1960s and 1970s Movies

Huston’s films of the 1960s and 1970s were no longer so unanimously welcomed by critics, yet they were mostly box-office hits and consolidated his reputation as an innovative, often controversial filmmaker. The Misfits, Freud, The Night of the Iguana, Fat City, and The Man Who Would Be King are some of the most notable films. In 1963 Huston returned to acting with a supporting role in Otto Preminger‘s epic movie The Cardinal and was rewarded with a Golden Globe and an Oscar nomination. From now on he played prominent supporting roles again and again; his best roles were in The Bible: In the Beginning… as Noah and Voice of God the Father as well as of the Serpent in Paradise,  and in The Battle for the Planet of the Apes.

John Huston and Angelica, c. 1960

John Huston and Angelica, c. 1960

Later Years

After a series of unsuccessful and artistically disappointing films, Huston ended his life’s work with three films that were unanimously ranked among his best by critics: Under the Volcano, based on the novel Under the Volcano by Malcolm Lowry and with Albert Finney as Consul and Jacqueline Bisset as Yvonne, Prizzi’s Honor, the film satirizes the everyday life of the mafia family Prizzi, and The Dead after a story by James Joyce,[2] the screenplay by Tony Huston and Anjelica Huston in the leading role of Gretta. Huston continued to work on film projects despite pulmonary emphysema (the consequence of chain smoking) until shortly before his death. In his last years Huston shot successfully with his daughter Anjelica and his sons Tony and Danny. Anjelica Huston received an Oscar for her performance in DiePrizzi’s Honor. In the movies Mister Corbett’s Ghost and Mr. North, based on the novel Theophilus North (1973) by Thornton Wilder, the roles were reversed; the director was Danny Huston, the father was an actor.

“I miss the order that old Hollywood had. It was much easier then to get a picture made than it is today. It’s become a cliché that the studio people were picture makers then, but there is a large element of truth in it. They were people who wanted to make pictures, and they knew how to make them. They weren’t accountants and bookkeepers, tax consultants and efficiency experts who don’t know how to make pictures, or wheeler-dealers; that element just seems to have taken over today—promoters who just want to get a part of the action rather than people who want to make good movies.”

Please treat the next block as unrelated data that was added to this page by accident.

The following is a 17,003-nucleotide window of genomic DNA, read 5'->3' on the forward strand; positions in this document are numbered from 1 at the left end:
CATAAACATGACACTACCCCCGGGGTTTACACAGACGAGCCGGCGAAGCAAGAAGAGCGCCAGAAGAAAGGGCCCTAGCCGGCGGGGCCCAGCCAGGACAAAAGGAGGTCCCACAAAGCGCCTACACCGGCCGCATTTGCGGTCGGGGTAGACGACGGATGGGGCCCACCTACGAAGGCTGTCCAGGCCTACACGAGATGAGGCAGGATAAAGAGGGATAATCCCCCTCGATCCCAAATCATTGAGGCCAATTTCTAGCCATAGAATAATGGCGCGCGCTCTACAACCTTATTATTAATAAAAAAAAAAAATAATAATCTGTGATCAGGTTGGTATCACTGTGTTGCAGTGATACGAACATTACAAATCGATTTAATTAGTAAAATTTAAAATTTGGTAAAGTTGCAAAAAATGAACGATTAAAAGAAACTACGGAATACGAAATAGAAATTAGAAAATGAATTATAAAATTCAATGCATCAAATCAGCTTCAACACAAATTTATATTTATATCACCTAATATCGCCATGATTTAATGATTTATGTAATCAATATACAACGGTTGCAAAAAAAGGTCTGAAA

– John Huston, Playboy interview, 1985

John Huston’s Style

At the centre of Huston’s films are almost always men in conflict situations; often these heroes are defeated or win dubious victories. “His protagonists often represent extremes. They are either ignorant, ridiculous and doomed to doom because of their lack of knowledge about themselves, or intelligent, arrogant, but also doomed to doom because of their lack of knowledge about themselves. Between these extremes stands the cool, intelligent protagonist who will sacrifice everything for self-knowledge and independence. […] Huston has the greatest respect for the man who preserves his dignity despite pain and failure.”[3] Even in Huston’s first film as director, The Maltese Falcon, private detective Sam Spade solves the case, but he loses the woman he loves because he feels morally obliged to hand her over to the police as his partner’s murderer. Huston became famous for his straightforward way of filmmaking. From his first directorial work, he worked with a meticulously drawn storyboard, which he used to precisely define image composition and camera movements. He shot in the actual order of the story and preferred real locations to create authenticity. The actors were chosen according to whether they were experienced professionals, who needed to be given as little clues as possible in order to shoot as little as possible. Huston was known for staying below budget.  Huston received 15 Oscar nominations in the course of his career, and is the oldest person ever to be nominated for the Best Director Oscar when, at 79 years old, he was nominated for Prizzi’s Honor (1985). He won two Oscars, for directing and writing the screenplay for The Treasure of the Sierra Madre. Huston also won a Golden Globe for that film. He received the Life Achievement Award from the American Film Institute in 1983, and the Career Achievement Award from the U.S. National Board of Review of Motion Pictures in 1984